Product Reviews

Product Review: N-able N-central 9.0

Automate common processes for managing distributed client devices over multiple networks with this monitoring tool.

One of the most time-consuming tasks network administrators face is mundane systems management. The latest release of N-central from N-able Technologies Inc. seeks to eliminate the minutia with a console that automates common management procedures via a single pane of glass.

Most network-management products are designed to monitor and troubleshoot a single network. N-central allows for the management of multiple networks or network sites.

N-central is a leading remote monitoring and management (RMM) automation software platform used to manage large numbers of distributed client devices. Managed services providers (MSPs) commonly deploy RMM systems such as N-central to monitor and maintain their customers' client systems, but N-central 9.0 is also suited for large, multisite enterprises.

Noteworthy in N-central 9.0 is its new Automation Manager and Remote Control Manager. The Automation Manager comes with hundreds of preconfigured objects that IT pros can use to create workflows that automatically diagnose, maintain and remediate remote devices based on scripted policies. N-able says it created these "automation objects" so less-experienced administrators could create workflows without having to code these tasks.

The new Remote Control Manager is a management console that incorporates backup and recovery, endpoint security, spam management, auditing and policy management. It also includes the company's Netflow traffic-management tool and Group Policy manager.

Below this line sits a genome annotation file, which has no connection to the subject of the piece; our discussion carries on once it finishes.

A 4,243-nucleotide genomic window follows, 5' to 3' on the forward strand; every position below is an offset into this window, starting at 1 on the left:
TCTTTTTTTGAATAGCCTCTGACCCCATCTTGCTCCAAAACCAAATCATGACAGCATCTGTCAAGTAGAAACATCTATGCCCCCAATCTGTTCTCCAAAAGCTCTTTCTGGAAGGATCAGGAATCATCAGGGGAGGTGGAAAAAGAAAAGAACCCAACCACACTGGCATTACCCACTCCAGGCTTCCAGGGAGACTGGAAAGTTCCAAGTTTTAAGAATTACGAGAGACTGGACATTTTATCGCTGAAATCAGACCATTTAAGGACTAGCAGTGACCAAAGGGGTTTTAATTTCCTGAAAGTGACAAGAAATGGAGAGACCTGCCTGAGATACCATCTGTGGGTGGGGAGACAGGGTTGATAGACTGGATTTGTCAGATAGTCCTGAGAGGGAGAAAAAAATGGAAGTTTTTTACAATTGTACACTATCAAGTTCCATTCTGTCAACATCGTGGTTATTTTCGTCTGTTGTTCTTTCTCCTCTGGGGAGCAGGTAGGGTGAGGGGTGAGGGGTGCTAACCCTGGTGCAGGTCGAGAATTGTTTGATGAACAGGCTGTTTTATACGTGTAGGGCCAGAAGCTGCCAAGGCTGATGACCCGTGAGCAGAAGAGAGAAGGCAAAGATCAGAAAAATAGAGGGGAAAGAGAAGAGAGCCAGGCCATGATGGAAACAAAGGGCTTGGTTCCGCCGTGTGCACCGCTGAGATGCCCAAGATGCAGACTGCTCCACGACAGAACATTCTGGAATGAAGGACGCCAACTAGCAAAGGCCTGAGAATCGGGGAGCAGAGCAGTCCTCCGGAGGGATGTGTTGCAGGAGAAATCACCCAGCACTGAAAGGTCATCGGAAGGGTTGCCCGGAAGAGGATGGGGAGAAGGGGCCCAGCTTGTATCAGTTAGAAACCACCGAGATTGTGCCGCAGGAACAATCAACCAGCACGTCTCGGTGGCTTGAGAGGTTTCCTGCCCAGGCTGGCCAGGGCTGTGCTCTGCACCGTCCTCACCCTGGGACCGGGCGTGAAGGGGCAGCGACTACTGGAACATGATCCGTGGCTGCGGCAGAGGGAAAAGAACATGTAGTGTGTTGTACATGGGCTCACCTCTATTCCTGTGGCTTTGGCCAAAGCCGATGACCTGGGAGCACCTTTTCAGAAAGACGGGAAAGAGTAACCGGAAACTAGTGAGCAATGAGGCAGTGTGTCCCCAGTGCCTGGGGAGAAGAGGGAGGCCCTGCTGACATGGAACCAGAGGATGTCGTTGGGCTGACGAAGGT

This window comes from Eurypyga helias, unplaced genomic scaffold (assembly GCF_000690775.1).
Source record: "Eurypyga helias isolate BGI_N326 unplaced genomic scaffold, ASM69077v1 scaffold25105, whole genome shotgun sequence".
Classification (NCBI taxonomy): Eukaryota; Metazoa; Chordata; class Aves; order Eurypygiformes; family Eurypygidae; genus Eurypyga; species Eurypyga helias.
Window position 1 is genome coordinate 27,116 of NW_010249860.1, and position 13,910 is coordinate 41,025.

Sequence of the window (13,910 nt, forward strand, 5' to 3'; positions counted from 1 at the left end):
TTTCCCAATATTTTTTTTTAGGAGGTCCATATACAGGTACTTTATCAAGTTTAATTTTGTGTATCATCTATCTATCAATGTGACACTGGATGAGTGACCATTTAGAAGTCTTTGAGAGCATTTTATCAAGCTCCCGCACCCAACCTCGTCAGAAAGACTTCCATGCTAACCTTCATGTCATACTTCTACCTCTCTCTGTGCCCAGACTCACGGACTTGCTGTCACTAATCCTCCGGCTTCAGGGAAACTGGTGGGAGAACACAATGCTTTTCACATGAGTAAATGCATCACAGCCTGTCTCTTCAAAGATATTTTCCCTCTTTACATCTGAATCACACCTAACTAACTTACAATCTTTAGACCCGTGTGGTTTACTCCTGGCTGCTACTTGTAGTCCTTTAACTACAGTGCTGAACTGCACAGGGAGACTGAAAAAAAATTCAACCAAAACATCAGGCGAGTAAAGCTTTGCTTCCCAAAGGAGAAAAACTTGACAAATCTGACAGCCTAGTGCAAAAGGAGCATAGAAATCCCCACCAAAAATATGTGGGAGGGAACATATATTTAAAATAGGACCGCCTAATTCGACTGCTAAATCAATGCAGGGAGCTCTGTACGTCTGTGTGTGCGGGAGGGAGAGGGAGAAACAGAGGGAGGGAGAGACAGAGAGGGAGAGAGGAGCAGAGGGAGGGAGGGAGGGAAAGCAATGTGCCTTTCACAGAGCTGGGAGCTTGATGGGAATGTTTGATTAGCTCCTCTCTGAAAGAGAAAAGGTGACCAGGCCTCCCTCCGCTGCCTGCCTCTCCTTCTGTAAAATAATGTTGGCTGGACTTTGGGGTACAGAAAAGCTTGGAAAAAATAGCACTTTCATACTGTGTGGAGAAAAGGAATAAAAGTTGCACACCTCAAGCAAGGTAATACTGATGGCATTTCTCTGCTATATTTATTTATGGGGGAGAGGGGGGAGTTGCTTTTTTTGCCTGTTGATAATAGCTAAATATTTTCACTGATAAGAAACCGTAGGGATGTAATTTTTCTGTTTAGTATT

Customers can deploy the N-central software on-premises or in the cloud. I used the cloud-based software because, when you sign up for the free trial of N-central, N-able provides access to the cloud portal. As such, most administrators' first experiences with N-central will likely be in the cloud.

Three-Step Configuration
The configuration process is based on three main steps: create a customer or site, add devices and manage devices. N-central has created a series of videos that walk you through each of these configuration tasks.

  1. Add Customers. The first step in getting N-central up and running is to define either a customer or a site. When I opened the console for the first time, the software took me to the Create a Customer/Site page by default. The page also contains a link to a video that walks you through the process, as shown in Figure 1. As you can see, setting up a customer or site is simple. You must specify a name for the customer or site that you're setting up, specify your license type and then provide a set of credentials.
  2. Add Devices. The next step in the process is to add the devices you want to manage. The software gives you three different options for adding devices. You can install a Windows probe to discover the network, deploy an agent to individual computers or manually create a device that represents an external Web site or IP address. I chose to deploy a probe. The process seemed to work well, and it was nice to deploy a single probe instead of manually deploying an agent to every device I wanted to manage. Once the software discovered the devices on my network, importing them into N-central was a quick, easy and completely intuitive process. All I had to do was select the checkbox next to each device and then click the Import button.
  3. Manage Devices. Once you import the various devices, you can begin managing them. N-central provides a wide variety of management options. Many of these options have to do with deploying software or patches on remote machines.

[Click on image for larger view.]
Figure 1. The first step in configuring N-central is to define a customer or site.

File Transfer
The first management task I attempted was a simple file transfer. This is a nice feature to have, because I can recall countless times when I needed to push files to servers or workstations.

The file transfer is well-implemented. The software asks for the file name and destination path, but the folks at N-able really went the extra mile with the file transfer feature. N-central provides options for overwriting files on the target machine and for flagging the file as Read Only.